Thursday, 13 December 2007

SQL Server 2008 Geography vs Geometry

Really basic comparison of GEOGRAPHY and GEOMETRY data types in SQL Server 2008.

First, some queries:
DECLARE @ll geography;
DECLARE @g geometry;

PRINT 'LatLong polygon length'
SET @ll = geography::STGeomFromText(
'POLYGON((1 1,1 5,5 5,5 1,1 1))', 4326);
SELECT @ll.STLength() -- 1773426.60585491

PRINT 'Geometry polygon length'
SET @g = geometry::STGeomFromText(
'POLYGON((1 1,1 5,5 5,5 1,1 1))', 4326);
SELECT @g.STLength() -- 16

PRINT 'LatLong polygon area'
SET @ll = geography::STGeomFromText(
'POLYGON((3 3,6 4,6 2,3 3))', 4326);
SELECT @ll.STArea() -- 36749145501.1338

PRINT 'Geometry polygon area'
SET @g = geometry::STGeomFromText(
'POLYGON((3 3,6 4,6 2,3 3))', 4326);
SELECT @g.STArea() -- 3


You might want to read this excellent explanation of the 'Each geography instance must fit inside a single hemisphere. A common reason for this error is that a polygon has the wrong ring orientation.' requirement before looking at the next query.

PRINT 'Ring-orientation: counterclockwise'
DECLARE @ll geography;
SET @ll = geography::STGeomFromText('POLYGON((3 3,6 4,6 2,3 3))', 4326);
-- Command(s) completed successfully.
SET @ll = geography::STGeomFromText('POLYGON((3 3,6 2,6 4,3 3))', 4326);
-- The specified input does not represent a valid geography instance because it exceeds a single hemisphere.


Make sense? Maybe this diagram will help (green, anti-clockwise arrows good; red, clockwise arrows bad)


The first attempt at MUTLIPOLYGON didn't work, and at first I couldn't understand why. I got this example WKT from Wikipedia:
DECLARE @ll geography;
SET @ll = geography::STGeomFromText(
'MULTIPOLYGON(((1 1,5 1,5 5,1 5,1 1),(2 2, 3 2, 3 3, 2 3,2 2)),((3 3,6 2,6 4,3 3)))'
, 4326);
-- The specified input does not represent a valid geography instance.

Here it is 'on paper'

you'll notice they overlap and are all described clockwise... no problem, right? After all, the example came from Wikipedia! Hmmm, the Reduce doco just happens to mention for example, an invalid MultiPolygon instance is created if Reduce() is applied to simplify each ring in the instance and the resulting rings overlap..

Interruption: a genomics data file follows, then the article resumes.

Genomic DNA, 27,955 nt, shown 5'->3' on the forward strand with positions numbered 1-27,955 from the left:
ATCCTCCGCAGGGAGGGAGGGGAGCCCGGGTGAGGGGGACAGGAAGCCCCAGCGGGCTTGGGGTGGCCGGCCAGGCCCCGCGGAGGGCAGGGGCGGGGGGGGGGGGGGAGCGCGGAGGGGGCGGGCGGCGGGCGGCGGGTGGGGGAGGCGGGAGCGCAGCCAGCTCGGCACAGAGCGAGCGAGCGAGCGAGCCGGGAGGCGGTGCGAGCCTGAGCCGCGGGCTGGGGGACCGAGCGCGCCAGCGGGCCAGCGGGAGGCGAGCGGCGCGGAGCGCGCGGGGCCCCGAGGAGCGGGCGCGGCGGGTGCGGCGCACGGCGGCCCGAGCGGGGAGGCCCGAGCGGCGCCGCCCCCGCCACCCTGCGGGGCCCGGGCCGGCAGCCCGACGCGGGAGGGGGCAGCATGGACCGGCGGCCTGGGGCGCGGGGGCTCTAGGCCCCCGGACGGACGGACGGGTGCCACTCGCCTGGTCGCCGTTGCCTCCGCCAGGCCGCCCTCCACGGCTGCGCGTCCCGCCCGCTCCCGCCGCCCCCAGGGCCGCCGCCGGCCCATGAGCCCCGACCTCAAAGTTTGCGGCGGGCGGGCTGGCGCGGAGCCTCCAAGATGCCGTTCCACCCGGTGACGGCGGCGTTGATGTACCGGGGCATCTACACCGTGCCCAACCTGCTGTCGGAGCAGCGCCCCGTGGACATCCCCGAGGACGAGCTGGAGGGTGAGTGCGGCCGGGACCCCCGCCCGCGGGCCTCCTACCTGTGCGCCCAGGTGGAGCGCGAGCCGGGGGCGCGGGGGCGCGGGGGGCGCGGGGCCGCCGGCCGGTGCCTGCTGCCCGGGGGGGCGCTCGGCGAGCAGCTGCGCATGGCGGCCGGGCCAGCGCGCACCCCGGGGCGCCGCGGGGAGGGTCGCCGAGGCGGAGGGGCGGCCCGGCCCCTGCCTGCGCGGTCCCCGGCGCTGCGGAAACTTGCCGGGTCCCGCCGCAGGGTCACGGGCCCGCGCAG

Ah ha! So SQL Server doesn't like overlapping elements within a MULTIPOLYGON? Let's try removing the 'overlaps' (making the green polygon smaller) like this:
DECLARE @l1 geography;
SET @l1 = geography::STGeomFromText(
'MULTIPOLYGON(((2 2, 2 3, 3 3, 3 2, 2 2)
,(3 3,6 4,6 2,3 3))
,((1 1,2 1,2 2,1 2,1 1)))'
, 4326);
-- The specified input does not represent a valid geography instance



Still not working - hmm, maybe the ring-orientation is also a problem?

DECLARE @l1 geography;
SET @l1 = geography::STGeomFromText(
'MULTIPOLYGON(((2 2, 2 3, 3 3, 3 2, 2 2)
,(3 3,6 4,6 2,3 3))
,((1 1,1 2,2 2,2 1,1 1)))'

, 4326); -- IT WORKS!



Interestingly, as long one of the POLYGONs is anti-clockwise, the query seems to work! Also interestingly, the previous query works using the GEOMETRY type (just to prove that the 'hemisphere problem' only applies to GEOGRAPHY!).

DECLARE @l1 geometry;
SET @l1 = geometry::STGeomFromText(
'MULTIPOLYGON(((2 2, 2 3, 3 3, 3 2, 2 2)
,(3 3,6 4,6 2,3 3))
,((1 1,2 1,2 2,1 2,1 1)))'
, 4326);
-- WORKS FOR GEOMETRY


Finally, here's another MULITPOLYGON example
DECLARE @ll geography;
SET @ll = geography::STGeomFromText(
'MULTIPOLYGON ((
(35.003075386599093 136.49999931072208,
35.004100499758216 136.00000001975212,
35.000000005283141 136.00000001974058,
35.003075386599093 136.49999931072208)),
((34.999999973649494 138.00000000826108,
36.5 136,
35.761206832024406 136.00000002190484,
35.004100371491738 136.99469190018391,
34.999999973649494 138.00000000826108)))'

, 4326);

SELECT @ll.STLength() -- 634673.083368519
SELECT @ll.STArea() -- 11370068204.2658
SELECT @ll.STIntersects(geography::STGeomFromText('POINT(-30.041 153.166)',4326)) -- 0
SELECT @ll.STIntersects(geography::STGeomFromText('POINT(36.5 136)',4326)) -- 1


Here's the query that confirms they don't overlap and therefore make a valid MULTIPOLYGON:
DECLARE @l1 geography;
DECLARE @l2 geography;
SET @l1 = geography::STGeomFromText('POLYGON ((
35.003075386599093 136.49999931072208,
35.004100499758216 136.00000001975212,
35.000000005283141 136.00000001974058,
35.003075386599093 136.49999931072208))'
, 4326);
SET @l2 = geography::STGeomFromText('POLYGON ((
34.999999973649494 138.00000000826108,
36.5 136,
35.761206832024406 136.00000002190484,
35.004100371491738 136.99469190018391,
34.999999973649494 138.00000000826108))'

, 4326);
SELECT @l1.STIntersects(@l2) -- 0 -- doesn't intersect!



That last example is from this post (in Japanese) on these Microsoft.SqlServer.Types. There is also a couple of excellent images that demonstrate the difference between GEOGRAPHY and GEOMETRY (remember to imagine the 2nd image is on a sphere!).



2 comments:

  1. Good article, but I think there's a mistake in one of your examples. If you look at it:

    DECLARE @l1 geometry;
    SET @l1 = geometry::STGeomFromText(
    'MULTIPOLYGON(((2 2, 2 3, 3 3, 3 2, 2 2)
    ,(3 3,6 4,6 2,3 3))
    ,((1 1,2 1,2 2,1 2,1 1)))', 4326);

    You'll notice that the order of points are the opposite orientation of your diagram. They are all counter-clockwise. Also bear in mind that the Geometry data type uses (lat, long) coordinate pair order. That means the coordinates are expressed as (y, x), which might be why you drew some of them as clockwise when they're really counter-clockwise. Just wanted to point that out.

    Thanks

    ReplyDelete
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